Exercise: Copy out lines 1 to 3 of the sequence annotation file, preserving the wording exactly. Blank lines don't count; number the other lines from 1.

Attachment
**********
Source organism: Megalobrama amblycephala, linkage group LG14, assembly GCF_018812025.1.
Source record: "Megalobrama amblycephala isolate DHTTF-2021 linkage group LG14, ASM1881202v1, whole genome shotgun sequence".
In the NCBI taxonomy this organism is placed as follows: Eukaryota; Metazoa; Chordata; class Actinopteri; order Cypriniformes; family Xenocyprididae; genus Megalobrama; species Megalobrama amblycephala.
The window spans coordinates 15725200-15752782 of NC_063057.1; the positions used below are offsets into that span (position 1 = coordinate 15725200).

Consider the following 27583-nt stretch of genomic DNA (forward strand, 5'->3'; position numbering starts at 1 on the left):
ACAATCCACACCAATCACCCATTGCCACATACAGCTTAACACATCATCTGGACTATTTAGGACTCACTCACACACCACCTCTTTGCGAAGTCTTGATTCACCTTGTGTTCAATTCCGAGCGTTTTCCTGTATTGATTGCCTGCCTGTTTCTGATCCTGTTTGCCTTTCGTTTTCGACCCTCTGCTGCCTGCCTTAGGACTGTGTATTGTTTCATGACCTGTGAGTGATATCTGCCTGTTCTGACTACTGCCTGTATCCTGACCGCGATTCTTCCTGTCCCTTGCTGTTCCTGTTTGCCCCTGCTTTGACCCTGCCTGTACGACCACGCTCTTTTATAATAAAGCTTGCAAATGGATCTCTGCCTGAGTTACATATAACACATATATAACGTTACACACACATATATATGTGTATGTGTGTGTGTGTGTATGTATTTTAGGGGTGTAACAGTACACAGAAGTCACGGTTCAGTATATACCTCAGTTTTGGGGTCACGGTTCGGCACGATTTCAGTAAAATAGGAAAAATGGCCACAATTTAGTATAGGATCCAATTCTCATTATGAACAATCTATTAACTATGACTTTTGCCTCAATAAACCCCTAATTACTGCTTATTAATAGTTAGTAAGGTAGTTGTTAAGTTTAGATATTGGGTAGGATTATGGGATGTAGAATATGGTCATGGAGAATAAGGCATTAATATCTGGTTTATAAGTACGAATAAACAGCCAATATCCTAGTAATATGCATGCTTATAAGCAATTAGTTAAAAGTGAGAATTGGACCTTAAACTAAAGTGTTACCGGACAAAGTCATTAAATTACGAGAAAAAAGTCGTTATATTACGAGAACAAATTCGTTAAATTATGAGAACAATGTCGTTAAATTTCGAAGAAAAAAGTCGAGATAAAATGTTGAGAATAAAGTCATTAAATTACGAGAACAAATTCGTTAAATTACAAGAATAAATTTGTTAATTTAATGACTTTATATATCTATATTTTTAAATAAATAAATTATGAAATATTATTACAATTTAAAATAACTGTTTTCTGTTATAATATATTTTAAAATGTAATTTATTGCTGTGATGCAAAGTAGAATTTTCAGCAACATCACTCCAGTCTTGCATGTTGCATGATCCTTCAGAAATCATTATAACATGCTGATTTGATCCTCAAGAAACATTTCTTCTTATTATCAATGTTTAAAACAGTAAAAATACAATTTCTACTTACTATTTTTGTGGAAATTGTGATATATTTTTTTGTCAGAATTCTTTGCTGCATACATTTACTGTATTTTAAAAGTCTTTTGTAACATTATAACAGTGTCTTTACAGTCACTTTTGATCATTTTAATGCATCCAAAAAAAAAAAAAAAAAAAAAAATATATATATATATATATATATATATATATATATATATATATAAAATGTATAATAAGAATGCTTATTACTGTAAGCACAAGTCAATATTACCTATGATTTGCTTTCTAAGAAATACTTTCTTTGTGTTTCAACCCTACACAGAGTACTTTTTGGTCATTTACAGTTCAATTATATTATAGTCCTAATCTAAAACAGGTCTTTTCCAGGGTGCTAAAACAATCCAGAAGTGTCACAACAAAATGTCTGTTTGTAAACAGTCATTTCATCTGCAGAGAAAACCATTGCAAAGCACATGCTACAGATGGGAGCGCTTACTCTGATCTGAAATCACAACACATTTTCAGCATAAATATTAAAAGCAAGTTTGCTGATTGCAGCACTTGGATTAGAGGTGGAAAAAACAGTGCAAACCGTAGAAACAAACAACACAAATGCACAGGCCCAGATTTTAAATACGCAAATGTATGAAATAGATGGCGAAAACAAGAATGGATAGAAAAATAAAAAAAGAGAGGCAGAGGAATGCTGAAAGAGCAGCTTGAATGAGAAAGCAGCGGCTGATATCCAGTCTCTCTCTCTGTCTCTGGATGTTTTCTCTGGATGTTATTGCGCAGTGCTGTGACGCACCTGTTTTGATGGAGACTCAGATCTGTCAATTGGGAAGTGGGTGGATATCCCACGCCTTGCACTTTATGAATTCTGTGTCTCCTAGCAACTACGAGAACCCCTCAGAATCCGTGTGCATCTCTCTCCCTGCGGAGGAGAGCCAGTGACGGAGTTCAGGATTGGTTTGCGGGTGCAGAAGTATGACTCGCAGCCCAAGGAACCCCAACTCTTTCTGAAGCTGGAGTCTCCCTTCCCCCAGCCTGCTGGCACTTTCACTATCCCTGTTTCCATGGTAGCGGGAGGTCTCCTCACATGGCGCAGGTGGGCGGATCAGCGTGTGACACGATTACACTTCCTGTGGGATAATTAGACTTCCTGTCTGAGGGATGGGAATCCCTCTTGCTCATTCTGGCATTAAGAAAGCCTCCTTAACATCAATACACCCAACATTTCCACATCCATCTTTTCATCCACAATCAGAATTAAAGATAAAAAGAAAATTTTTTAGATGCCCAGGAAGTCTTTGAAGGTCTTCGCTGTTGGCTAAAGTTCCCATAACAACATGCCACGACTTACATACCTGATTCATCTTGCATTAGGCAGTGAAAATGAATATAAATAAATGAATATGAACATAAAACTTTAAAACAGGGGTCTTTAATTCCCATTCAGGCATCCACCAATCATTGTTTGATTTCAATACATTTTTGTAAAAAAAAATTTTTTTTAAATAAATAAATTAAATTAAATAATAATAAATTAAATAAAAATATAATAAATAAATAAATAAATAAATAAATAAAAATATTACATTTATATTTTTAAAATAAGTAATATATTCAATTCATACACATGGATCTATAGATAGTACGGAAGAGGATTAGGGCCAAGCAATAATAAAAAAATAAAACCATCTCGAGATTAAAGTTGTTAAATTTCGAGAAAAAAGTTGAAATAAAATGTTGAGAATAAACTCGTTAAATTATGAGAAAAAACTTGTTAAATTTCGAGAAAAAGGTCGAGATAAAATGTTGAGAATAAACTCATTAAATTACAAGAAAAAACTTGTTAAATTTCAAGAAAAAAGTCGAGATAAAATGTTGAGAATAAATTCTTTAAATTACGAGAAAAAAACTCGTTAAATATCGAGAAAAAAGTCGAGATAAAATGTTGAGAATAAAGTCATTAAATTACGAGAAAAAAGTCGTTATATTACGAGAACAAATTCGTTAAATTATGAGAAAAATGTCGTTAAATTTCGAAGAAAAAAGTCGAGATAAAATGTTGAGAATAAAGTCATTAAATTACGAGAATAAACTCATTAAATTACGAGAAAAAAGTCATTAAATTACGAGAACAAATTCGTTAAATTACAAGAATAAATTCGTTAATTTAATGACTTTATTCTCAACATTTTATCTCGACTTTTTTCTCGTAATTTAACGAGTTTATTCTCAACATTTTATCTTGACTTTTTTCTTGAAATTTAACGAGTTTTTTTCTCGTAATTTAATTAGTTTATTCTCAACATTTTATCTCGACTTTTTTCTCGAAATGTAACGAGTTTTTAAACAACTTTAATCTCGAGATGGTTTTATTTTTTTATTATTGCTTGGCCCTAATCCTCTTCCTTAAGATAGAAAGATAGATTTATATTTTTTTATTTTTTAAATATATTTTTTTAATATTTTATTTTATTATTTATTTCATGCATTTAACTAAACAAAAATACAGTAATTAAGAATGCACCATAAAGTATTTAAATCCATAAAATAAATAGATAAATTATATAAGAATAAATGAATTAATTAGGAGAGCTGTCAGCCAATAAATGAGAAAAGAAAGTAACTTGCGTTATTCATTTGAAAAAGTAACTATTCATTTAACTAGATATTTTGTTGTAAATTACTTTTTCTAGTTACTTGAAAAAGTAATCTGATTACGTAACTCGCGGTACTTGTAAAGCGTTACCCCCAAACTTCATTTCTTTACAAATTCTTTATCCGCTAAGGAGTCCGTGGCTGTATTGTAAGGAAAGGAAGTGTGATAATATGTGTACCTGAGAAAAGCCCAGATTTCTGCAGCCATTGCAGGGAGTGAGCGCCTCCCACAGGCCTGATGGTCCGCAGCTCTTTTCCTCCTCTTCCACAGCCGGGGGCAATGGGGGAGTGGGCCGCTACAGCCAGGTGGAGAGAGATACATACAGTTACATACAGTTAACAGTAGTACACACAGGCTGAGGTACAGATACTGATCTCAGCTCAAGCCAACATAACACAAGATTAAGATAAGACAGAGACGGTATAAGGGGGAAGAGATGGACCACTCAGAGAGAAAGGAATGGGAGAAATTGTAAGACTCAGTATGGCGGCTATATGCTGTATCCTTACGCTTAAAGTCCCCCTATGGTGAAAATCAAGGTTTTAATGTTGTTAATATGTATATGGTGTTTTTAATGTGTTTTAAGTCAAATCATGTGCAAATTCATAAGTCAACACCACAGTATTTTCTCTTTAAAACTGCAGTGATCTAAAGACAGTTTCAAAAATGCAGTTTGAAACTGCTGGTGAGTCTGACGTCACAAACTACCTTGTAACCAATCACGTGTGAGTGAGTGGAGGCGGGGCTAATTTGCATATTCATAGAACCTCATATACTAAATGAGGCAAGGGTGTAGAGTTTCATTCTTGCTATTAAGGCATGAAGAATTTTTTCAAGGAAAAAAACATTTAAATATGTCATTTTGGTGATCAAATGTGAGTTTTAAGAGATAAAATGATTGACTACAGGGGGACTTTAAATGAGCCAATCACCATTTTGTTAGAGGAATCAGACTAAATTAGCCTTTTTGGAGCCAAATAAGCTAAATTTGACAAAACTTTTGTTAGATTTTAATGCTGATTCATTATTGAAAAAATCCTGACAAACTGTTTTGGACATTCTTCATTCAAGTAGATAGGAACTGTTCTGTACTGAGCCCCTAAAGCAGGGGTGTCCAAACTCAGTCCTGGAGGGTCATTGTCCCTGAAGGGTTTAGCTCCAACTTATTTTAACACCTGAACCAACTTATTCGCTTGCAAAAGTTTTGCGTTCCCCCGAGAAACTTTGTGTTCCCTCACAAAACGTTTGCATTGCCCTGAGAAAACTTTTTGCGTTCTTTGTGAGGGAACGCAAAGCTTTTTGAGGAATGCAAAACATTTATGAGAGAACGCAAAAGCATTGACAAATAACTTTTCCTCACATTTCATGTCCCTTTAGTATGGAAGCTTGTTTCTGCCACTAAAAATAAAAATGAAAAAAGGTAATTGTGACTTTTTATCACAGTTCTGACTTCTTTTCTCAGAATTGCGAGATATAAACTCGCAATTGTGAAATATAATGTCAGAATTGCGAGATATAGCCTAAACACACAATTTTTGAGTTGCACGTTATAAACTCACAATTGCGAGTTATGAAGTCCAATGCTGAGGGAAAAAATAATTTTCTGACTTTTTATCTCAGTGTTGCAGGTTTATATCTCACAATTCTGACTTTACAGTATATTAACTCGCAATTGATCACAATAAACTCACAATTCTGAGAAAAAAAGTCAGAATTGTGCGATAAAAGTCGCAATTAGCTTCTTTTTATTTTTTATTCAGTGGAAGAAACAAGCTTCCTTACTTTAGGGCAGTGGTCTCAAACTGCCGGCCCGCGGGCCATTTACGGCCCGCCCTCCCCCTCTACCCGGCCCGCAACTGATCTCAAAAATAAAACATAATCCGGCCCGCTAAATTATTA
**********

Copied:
Source organism: Megalobrama amblycephala, linkage group LG14, assembly GCF_018812025.1.
Source record: "Megalobrama amblycephala isolate DHTTF-2021 linkage group LG14, ASM1881202v1, whole genome shotgun sequence".
In the NCBI taxonomy this organism is placed as follows: Eukaryota; Metazoa; Chordata; class Actinopteri; order Cypriniformes; family Xenocyprididae; genus Megalobrama; species Megalobrama amblycephala.